Monday, October 27, 2008

My Evil Twin

Impro shows usually have a single musician doing the music. Can you get another musician in on the act?

Most of the time when I've done impro duo work, it's been me on keyboard, someone else on acoustic guitar. It's nice when the guitarist has access to some effects. (I love seeing someone putting acoustic guitar through overdrive, it sounds good enough to do the job, and it looks completely bizarre.)

For impro, guitar and keyboard/piano are nicely complementary - they have distinctly different sounds and characters.

I've been accompanied by a bass player for a few shows (Hi Jason!), and that's different again - the bass really drives the rhythm and lays a nice, er, base. (Jason apparently resembles me somewhat from behind, but a more prankable me apparently, so I'm not sure that he's ever going to gig with improvisers again.)

A solo impro musician has a lot of freedom, and can turn on a dime - they only have to communicate prospective changes with themselves. Probably the hardest thing about working in a duo is maintaining that flexibility to change the pace or progression or style or feeling across two people. It's very easy for the music to gain some momentum of its own, which might make for a better sound, but sacrifices the sort of flexibility that makes impro special.

Generally I find a duo works best when, at any point in time, you have a well defined driver. You might swap roles back and forth, but having one person essentially leading and the other person following works a treat.

I suppose the driver has the opportunity to be the "lead", playing embellishments etc, while the person accompaning has the responsibility for laying down the rhythm and the body of the music.

There's a communication overhead when you have more than one musician. While you're playing music, your hands are pretty busy, so you're pretty much left with verbal or facial cues. When I'm driving I find it easiest to call out changes - chord changes, tempo changes, starts and stops. ("C. Sit on C. Walk up to F. Same again, C to F. Now A-minor. Stay there. Here comes a stop - Stop!")

I also find it's good when both musos can make eye contact - you can convey a lot with facial expressions and head movements, even without setting up a code beforehand.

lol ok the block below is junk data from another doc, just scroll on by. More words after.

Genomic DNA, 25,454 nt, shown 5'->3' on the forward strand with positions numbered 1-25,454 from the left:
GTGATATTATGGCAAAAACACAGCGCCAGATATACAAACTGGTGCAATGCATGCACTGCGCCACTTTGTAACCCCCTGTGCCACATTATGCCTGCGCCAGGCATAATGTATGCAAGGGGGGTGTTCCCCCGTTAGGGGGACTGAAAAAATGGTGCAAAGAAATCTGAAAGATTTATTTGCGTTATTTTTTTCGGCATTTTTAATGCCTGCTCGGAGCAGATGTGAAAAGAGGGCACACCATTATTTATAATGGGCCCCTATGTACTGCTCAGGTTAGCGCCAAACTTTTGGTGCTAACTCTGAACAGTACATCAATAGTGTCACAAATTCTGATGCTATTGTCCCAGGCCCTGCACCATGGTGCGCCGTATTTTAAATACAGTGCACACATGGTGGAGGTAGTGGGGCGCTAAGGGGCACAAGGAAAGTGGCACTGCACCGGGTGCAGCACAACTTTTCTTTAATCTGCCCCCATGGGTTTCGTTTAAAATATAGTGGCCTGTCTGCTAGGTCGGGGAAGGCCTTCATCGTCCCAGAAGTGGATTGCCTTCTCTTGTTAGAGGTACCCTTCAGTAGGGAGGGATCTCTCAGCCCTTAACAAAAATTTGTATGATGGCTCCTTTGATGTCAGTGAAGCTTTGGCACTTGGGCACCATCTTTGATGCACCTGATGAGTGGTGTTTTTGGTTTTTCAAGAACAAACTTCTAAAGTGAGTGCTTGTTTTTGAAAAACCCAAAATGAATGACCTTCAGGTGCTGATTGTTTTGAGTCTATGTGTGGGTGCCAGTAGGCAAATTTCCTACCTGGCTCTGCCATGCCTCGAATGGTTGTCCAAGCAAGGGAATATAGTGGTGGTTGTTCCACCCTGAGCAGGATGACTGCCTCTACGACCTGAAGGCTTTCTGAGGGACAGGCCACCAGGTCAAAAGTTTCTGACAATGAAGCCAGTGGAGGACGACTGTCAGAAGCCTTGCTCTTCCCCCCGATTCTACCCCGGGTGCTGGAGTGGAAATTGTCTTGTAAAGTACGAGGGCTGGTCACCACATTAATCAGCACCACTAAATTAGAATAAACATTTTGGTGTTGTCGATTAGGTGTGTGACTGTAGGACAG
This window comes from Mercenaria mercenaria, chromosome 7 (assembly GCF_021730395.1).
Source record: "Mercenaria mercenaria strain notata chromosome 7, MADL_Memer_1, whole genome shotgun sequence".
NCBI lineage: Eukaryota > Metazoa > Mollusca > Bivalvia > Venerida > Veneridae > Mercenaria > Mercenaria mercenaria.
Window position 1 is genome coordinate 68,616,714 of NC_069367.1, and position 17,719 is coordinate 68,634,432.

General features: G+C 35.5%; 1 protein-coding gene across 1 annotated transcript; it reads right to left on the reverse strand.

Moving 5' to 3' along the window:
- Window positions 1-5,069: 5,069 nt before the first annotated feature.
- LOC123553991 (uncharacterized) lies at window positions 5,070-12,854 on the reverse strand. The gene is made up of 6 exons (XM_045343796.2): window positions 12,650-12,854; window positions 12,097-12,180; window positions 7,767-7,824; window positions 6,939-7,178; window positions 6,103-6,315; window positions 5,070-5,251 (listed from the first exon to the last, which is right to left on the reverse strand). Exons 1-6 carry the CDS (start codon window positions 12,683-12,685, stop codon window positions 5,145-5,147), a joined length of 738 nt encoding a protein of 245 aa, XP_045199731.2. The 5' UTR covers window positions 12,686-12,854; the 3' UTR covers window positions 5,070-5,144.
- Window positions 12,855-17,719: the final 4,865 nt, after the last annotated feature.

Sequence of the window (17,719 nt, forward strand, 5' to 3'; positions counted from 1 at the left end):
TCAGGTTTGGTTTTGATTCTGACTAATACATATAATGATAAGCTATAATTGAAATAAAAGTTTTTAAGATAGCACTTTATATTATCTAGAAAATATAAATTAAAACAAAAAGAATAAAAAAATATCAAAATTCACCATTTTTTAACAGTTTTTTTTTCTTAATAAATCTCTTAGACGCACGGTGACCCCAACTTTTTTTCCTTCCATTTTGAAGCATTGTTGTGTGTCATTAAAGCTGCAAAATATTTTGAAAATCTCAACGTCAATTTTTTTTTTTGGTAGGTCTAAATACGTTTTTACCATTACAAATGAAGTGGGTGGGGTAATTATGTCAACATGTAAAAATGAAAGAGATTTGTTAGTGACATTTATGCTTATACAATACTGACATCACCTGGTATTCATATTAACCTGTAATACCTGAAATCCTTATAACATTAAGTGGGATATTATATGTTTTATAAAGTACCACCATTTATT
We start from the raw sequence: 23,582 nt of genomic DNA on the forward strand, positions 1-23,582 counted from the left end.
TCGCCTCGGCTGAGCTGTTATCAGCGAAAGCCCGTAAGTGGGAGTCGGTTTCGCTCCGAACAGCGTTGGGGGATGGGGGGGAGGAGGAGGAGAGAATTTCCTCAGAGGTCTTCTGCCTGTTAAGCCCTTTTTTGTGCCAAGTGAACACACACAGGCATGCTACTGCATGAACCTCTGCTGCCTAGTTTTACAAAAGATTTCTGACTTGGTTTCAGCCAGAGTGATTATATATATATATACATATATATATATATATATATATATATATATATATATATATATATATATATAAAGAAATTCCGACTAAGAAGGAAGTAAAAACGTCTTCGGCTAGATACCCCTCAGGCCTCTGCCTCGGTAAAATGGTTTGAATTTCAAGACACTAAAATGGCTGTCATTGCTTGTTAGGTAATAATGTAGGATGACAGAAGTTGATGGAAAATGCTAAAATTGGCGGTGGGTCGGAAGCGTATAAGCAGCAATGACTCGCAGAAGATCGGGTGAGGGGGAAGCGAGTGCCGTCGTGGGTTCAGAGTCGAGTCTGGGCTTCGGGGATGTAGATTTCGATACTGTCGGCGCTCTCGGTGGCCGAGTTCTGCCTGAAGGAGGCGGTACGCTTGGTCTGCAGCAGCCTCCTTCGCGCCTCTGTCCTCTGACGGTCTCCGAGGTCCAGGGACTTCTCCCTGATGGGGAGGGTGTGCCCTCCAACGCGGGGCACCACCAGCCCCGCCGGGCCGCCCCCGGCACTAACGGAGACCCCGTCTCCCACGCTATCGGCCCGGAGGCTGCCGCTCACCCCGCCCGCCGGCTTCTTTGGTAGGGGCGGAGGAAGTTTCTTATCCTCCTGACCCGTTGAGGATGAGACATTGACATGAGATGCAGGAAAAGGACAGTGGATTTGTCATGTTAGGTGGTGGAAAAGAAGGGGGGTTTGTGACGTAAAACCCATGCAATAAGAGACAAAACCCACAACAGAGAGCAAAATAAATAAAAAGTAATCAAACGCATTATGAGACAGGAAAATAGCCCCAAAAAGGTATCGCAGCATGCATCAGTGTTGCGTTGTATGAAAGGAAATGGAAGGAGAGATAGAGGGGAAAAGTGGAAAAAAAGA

MC Support

When playing background music to support an MC, it's pretty tempting to jam based on an existing well-known song. I prefer not to do that, as discussed in The Famous Polka. I'd rather see someone set up a groove, and have the other persion join in. For something like end-of-scene music, as the end of the scene approaches, the driver might call a style (eg say "Blues in G"), and when the scene comes down, do a quick "3, 4" count and hit it.

Mood Music

For supplying mood music behind scenes, I often prefer to just let one muso have free reign, and follow the narrative appropriately. The other muso can come in with embellishments or support as required, but has to be prepared to get out of the way if a sudden change happens.

For mood music where you want to avoid calling out changes all day long, it can be useful if #2 can see what #1 is playing; if the keyboard player can recognise the chord the guitarist is playing, or vice versa, they can come in with embellishments or additions..

Musical Games

In some musical games, a bit of momentum in the music isn't a bad thing. For a song, a Singing Barman, a Do Doo Ron Ron, or something else that usually maintains a constant style, you can set up a really effective groove.

Other musical games that are a bit more dynamic (like Opera and Musical) are trickier; they're where getting some momentum can really kill you. These are the games where the driver and the non-driver need to be on the ball, paying attention to each other and the stuff on stage.






Having multiple musicians can add a lot to a show. It takes a little practice to get the balance right, but it's definitely fun and entertaining.

1 comment:

L said...

My favourite post so far :)

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